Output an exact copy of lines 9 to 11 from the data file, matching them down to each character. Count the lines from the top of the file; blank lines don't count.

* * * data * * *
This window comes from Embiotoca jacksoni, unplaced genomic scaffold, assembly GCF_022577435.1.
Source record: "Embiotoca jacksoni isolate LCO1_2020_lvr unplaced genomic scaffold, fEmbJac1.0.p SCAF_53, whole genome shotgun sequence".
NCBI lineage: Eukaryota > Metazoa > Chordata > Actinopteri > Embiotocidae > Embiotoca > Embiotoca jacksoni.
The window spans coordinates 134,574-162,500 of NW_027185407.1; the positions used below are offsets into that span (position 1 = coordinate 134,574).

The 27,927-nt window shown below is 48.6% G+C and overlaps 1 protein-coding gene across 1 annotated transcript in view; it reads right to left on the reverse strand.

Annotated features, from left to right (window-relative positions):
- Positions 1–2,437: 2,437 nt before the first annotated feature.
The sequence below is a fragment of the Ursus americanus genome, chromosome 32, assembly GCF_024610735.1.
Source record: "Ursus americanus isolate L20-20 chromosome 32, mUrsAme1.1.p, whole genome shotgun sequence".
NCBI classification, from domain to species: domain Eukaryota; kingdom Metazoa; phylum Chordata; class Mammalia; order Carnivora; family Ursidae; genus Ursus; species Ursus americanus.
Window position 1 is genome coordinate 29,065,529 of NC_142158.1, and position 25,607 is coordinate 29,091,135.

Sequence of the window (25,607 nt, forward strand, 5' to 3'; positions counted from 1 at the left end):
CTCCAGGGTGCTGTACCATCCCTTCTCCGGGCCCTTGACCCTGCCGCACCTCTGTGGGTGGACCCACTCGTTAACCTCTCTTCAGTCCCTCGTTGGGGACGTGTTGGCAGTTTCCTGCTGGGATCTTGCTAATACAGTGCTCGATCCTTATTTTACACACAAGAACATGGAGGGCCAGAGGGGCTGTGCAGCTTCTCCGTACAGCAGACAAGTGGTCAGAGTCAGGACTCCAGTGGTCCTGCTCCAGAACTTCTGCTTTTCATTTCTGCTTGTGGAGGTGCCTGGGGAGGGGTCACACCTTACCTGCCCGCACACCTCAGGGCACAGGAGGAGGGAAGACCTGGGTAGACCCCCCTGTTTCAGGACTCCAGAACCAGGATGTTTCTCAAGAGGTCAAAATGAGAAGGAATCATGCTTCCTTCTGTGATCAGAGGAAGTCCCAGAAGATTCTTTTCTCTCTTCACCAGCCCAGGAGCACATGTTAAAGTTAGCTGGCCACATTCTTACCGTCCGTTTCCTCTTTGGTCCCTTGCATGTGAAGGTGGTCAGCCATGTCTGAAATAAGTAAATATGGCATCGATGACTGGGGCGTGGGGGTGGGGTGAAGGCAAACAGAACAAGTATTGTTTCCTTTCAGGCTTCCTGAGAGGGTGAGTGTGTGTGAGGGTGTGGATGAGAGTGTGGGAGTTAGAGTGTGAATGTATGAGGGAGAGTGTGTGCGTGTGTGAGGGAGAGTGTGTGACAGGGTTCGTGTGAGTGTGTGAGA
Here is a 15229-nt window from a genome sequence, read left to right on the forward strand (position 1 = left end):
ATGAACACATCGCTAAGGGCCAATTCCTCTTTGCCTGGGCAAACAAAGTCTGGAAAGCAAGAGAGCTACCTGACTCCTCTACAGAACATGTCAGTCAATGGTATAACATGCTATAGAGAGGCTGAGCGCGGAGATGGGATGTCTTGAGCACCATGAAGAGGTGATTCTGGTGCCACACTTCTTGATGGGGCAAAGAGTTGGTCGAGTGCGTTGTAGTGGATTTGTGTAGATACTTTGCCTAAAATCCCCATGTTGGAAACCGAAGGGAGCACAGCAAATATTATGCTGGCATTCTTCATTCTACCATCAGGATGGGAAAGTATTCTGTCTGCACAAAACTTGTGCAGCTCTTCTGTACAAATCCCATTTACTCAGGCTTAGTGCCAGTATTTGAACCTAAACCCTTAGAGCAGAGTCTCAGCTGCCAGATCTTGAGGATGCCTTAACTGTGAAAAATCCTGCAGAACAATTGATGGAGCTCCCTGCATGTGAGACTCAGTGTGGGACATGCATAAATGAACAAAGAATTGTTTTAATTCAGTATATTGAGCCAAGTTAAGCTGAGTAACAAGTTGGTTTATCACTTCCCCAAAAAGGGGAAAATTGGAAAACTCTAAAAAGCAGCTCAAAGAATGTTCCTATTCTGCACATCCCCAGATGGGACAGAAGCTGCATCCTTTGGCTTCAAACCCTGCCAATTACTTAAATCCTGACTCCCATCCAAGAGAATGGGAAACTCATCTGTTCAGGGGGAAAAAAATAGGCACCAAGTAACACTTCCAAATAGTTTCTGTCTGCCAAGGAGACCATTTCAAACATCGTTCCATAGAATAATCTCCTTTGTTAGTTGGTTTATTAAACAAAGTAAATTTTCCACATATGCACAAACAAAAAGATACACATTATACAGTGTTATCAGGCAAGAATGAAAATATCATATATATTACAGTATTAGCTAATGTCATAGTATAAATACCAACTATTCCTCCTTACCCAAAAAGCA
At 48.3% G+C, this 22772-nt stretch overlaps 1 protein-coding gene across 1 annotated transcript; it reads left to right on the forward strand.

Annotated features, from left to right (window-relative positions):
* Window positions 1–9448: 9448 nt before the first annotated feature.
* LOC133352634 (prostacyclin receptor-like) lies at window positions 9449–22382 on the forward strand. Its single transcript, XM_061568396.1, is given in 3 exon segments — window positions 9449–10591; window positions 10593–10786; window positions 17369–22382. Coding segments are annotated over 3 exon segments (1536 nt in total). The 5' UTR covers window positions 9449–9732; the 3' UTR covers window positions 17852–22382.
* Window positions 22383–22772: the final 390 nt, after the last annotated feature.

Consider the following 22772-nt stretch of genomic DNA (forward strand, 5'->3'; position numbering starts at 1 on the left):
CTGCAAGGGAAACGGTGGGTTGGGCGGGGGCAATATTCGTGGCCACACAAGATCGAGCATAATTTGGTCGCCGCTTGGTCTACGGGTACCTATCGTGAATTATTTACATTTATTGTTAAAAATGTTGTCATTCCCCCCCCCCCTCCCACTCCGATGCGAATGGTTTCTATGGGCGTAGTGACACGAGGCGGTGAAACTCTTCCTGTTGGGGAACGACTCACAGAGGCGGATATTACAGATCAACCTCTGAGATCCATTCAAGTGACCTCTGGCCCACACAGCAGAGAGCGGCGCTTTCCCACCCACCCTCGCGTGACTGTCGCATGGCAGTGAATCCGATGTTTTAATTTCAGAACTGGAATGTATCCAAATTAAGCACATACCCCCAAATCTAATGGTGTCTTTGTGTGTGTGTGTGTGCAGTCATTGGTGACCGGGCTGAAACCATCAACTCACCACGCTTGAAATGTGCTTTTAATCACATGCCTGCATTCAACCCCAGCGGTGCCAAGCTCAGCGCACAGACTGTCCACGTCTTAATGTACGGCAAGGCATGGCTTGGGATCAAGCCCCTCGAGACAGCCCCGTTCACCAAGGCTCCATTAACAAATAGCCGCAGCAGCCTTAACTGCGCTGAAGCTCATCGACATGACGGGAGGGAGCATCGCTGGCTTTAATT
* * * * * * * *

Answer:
Source record: "Ursus americanus isolate L20-20 chromosome 32, mUrsAme1.1.p, whole genome shotgun sequence".
NCBI classification, from domain to species: domain Eukaryota; kingdom Metazoa; phylum Chordata; class Mammalia; order Carnivora; family Ursidae; genus Ursus; species Ursus americanus.
Window position 1 is genome coordinate 29,065,529 of NC_142158.1, and position 25,607 is coordinate 29,091,135.